No, students may not take a course lower or higher than the level indicated in their placement results. Students who are placed in 202 or Upper Division, but only wish to fulfill the Core Curriculum language requirement, are recommended to take the Competency Exam. When passed, the Competency Exam satisfies the Core Curriculum language requirement. Students placed in 202 or Upper Division may also choose to take 202 or an upper-division course, selected in consultation with the Director of that language program, in order to fulfill the Core Curriculum requirement. Students who begin their language studies at 202 or the upper-division level are uniquely poised to complete a major or minor; many students at USD have a double major, combining a language with another field of study. We encourage you to consider this opportunity.

What happens if I fail the Competency Exam?

If you fail the Competency Exam, you will be given a new placement based on your performance on the exam; you may then enroll in a course at that level. It is recommended that you do this. On the other hand, you may decide to wait and retake the Competency Exam at a later date. The Competency Exam may only be taken twice in any given semester.

Why does the Department of Languages and Literatures not allow a student to take a course lower than the level indicated on his or her placement results?

We understand students' occasional concerns regarding their placement, but we know that our placement process is highly calibrated and accurate. We have been using the Placement Exam for many years, and it is a reliable and proven tool for effectively placing students in accordance to the demands of our program. The only rare anomalies that occur in the results are almost always attributable to a student not following the directions and/or intentionally attempting to distort the results. We do not allow students to take a course neither above nor below their placement for a number of reasons. First, and most importantly, the exam has been proven to be accurate. Second, the Academic Regulations of the University as defined in the Undergraduate Bulletin do not allow students to duplicate credit; in other words, we do not give students credit for taking a course for which they already have credit, proficiency, and/or knowledge. Third, to allow students to take a course other than that which the placement exam has indicated, would undermine the exam itself and students would be placing themselves arbitrarily. If students were to self-place in language classes, there would be students of different levels of proficiency in the same class. Some students would be extremely under-challenged while others would be struggling to pass. Since implementing the exam and our placement policy many years ago, such imbalances have all but disappeared, and the end result is an excellent environment very conducive to student learning and progress.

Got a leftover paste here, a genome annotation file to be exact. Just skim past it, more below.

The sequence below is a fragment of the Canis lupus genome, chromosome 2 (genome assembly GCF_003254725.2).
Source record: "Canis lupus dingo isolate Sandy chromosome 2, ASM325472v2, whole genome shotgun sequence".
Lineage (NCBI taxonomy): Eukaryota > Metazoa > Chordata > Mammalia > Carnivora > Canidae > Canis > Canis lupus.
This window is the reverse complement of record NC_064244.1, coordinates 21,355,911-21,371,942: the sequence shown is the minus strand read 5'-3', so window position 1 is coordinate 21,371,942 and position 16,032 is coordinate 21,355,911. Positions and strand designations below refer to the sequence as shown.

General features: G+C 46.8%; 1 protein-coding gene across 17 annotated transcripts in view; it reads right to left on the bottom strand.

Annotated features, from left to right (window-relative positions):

I haven't studied the language for a long time, but I was placed into 201. I'm nervous about starting at this level. What should I do?

You should start practicing your language skills before the class begins if possible: review previous chapters in the book, listen to the target language, and practice speaking. With or without prior practice, the first couple of weeks of class may seem difficult to you. When a student hasn't studied the language for a semester, year, or longer, he or she has to get used to using the basic skills again. Also, one must get accustomed to the instructor's accent and teaching style. This occurs in all language classes regardless of the level. Then, after a couple of weeks, the student settles in and does well. If you do find yourself struggling in the class, even after several weeks have passed, you should consult with your instructor; he or she can explain the material more in depth if necessary and give you recommendations for improving your language skills. Likewise, the department offers a number of additional resources for our language students, such as a free Tutoring Program and weekly language conversation tables.